The Science of Starlight

The stars turned out to be better storytellers than us. Information from all those stars, near and far, permitted astronomers to figure out what the universe was actually like. The progress of astronomy delivered more amazing discoveries after it displaced the earth from the center of creation. Not only is the earth just one of several planets orbiting the sun, but the sun is just one of many billions of stars going round and round in a disc-shaped galaxy. During the eighteenth and nineteenth centuries, the best astronomy could do was to depict our galaxy of stars as the entire universe. This was big progress, at a time when most religious people still faithfully believed that the earth is the center of everything. Then the little globs of fuzzy light scattered between the stars turned out to be other galaxies far beyond our own galaxy, as discovered by Edwin Hubble using the largest telescopes available in the early 1920s. Billions of galaxies could be seen through bigger and bigger telescopes built later on during the twentieth century, and telescopes in orbit around the earth, such as the Hubble Telescope, have focused in on the most distant galaxies.

But the largest surprises were still coming. Not only did the universe contain many billions of galaxies and trillions of stars, far vaster than any religious picture, but the universe itself was completely different than anyone had imagined. Hubble next discovered that most of the visible galaxies around us were getting farther away from our own galaxy. By 1970 or so, astronomers had concluded that according to the best available evidence, the universe is incredibly huge, has no center and no edge, and had a small beginning about fourteen billion years ago. The universe was created from a tiny burst of intense energy, all the energy the universe would need from then on, in order to inflate to its current size and keep on inflating. Of all that energy, only a tiny fraction ended up as stars and planets, just thin debris left scattered around the universe. Our own place in the universe turned out to be completely insignificant.

The stars that we can see in the night sky made it look like we are at the center of everything. Telescopes allowed us to figure out what is really going on out there, especially after the galaxies were discovered. It turns out that there is no good evidence that we occupy any special place in the universe. However, the galaxies might have deceived us too, just as the stars already had deceived prescientific minds. From the perspective of our galaxy, the Milky Way, we can observe many millions of other galaxies. They are very far away, and they are all getting farther away from us. Why would all the other galaxies look like they are moving away from us, if we aren't at the center of the universe? It turns out that there must be a different explanation for what appears to be happening. We can tell how far away other galaxies are and how they are moving by carefully examining the light coming from all those galaxies.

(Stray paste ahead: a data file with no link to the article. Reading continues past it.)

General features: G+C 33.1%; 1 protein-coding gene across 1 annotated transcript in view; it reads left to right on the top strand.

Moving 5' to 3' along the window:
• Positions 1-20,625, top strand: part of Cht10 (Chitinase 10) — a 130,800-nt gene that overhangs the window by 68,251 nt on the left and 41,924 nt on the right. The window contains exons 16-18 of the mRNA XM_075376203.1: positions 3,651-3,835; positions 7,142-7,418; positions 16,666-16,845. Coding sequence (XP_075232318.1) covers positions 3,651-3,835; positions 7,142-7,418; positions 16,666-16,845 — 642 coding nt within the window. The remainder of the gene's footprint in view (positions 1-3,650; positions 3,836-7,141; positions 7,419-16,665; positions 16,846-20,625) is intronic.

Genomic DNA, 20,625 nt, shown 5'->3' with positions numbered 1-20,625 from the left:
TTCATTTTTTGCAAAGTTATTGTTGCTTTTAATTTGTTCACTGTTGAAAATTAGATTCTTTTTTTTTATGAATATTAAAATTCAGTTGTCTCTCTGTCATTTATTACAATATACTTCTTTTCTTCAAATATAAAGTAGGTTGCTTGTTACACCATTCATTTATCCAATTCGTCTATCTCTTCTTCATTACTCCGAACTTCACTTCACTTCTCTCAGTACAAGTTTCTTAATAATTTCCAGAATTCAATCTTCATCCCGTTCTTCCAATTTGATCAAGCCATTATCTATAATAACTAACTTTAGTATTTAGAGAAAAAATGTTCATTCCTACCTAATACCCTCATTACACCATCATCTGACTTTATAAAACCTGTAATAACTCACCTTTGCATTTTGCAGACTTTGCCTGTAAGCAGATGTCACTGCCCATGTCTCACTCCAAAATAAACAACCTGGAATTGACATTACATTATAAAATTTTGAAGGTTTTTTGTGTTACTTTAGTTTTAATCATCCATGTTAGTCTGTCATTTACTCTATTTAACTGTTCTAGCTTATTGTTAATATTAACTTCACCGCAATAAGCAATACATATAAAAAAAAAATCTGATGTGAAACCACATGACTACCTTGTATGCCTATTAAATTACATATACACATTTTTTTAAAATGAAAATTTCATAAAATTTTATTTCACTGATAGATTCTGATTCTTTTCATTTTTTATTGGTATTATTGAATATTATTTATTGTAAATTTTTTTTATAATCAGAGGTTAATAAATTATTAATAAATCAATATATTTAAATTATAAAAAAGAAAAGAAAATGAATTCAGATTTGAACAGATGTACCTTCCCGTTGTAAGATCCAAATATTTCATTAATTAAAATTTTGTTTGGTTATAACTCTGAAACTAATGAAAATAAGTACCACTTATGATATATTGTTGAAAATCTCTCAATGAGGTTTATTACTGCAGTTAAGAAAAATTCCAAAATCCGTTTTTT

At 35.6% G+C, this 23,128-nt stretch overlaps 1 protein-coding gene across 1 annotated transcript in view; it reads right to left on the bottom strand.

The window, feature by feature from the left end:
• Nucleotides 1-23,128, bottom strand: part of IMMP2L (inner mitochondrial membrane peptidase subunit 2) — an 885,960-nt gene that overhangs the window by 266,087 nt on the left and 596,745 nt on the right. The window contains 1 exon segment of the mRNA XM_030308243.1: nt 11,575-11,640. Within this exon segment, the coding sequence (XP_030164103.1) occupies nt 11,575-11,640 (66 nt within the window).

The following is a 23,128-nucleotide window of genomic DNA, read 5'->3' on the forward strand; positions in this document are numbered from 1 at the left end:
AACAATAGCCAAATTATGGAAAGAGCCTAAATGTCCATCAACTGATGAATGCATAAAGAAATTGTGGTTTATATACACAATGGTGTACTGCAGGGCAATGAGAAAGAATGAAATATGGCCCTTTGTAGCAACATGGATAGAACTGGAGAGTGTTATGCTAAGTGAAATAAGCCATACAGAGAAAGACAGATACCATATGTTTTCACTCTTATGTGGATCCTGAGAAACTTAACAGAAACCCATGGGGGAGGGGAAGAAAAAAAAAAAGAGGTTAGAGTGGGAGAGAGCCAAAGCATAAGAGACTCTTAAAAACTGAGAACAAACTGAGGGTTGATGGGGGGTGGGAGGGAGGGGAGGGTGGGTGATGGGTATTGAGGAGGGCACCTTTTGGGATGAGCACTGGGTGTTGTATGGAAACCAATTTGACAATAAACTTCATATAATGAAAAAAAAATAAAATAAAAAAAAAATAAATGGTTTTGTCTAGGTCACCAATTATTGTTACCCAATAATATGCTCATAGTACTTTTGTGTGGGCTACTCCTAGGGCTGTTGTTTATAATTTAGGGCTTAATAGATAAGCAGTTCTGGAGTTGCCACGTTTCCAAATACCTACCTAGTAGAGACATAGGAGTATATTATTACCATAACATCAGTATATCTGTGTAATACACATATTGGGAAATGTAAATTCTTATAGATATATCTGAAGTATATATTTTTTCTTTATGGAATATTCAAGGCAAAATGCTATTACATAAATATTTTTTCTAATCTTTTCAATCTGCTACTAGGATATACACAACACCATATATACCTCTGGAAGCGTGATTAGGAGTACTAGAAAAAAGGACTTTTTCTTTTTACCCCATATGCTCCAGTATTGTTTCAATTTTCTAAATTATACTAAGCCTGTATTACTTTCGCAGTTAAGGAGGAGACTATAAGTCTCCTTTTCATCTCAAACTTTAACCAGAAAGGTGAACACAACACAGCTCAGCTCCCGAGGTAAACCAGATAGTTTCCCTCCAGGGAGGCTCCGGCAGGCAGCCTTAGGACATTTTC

Excerpted from Discovering Our World by Paul Singh, John R. Shook, Matt DiPalma. Copyright © 2015 Paul Singh and John R. Shook. Excerpted by permission of Pitchstone Publishing.
All rights reserved. No part of this excerpt may be reproduced or reprinted without permission in writing from the publisher.
Excerpts are provided by Dial-A-Book Inc. solely for the personal use of visitors to this web site.

Table of Contents

Preface 9

1 The Origin of the Universe 13

Stories of Creation 14

The Science of Starlight 20

The Expansion of the Universe 24

The Birth of Our Universe 29

Gods and Universes 35

2 The Ages of Planet Earth 45

Young Earth or Old Earth? 46

The Dynamic Earth 51

The Earth's Cradle 60

The Sun, the Earth, and the Moon 63

The Oceans and Atmosphere 71

Resilient Life 75

3 The Evolution of Life 85

Curiosity about Life's Origins 85

Where Did Life Come From? 92

How Did Life Evolve? 102

Symbiosis and Complexity 107

Misconceptions about Evolution 112

Life Is Naturally Precious 120

4 Humanity's Beginnings 125

The First People 126

The First Homo Sapiens 132

The Myth of Adam and Eve 138

Religion and Racism 141

The Origin of Language 145

5 Human Culture 153

Social Roles and Rules 154

Women and Family 160

Sexuality, Mental Illness, and "Deviant" Behaviors 165

Education 169

Virtue, Power, and Violence 175

6 Good and Evil 181

Evil 181

Divine Evil 184

Human Evil 190

Human Goodness 195

Natural Goodness 201

Liberating Ethics 205

7 Life and Death 211

Pregnancy and Birth 211

Longevity and Immortality 217

Disease and Dying 221

The Soul and Death 227

How to Die Today 233

8 Society and Politics 239

The Social Order 240

The Gods and Godly Kings 247

God's Empire 252

Heavenly Rulers 258

Religion and Social Stability 265

9 Science 276

Science and Religions Natural Differences 277

Why Should Science Accommodate Religion? 285

How Did Science Survive Despite Religion? 289

A Declaration of Science's Independence 296

Science vs. Religion Today 300

God Is Not a Scientific Hypothesis 303

10 Technology 307

Humanity's End 307

Dangerous Technology 311

Good Medicine, Bad Religion 316

Redesigning Humans 323

Eugenics 329

A Planet Worth Saving 333

Index 339

About the Authors 349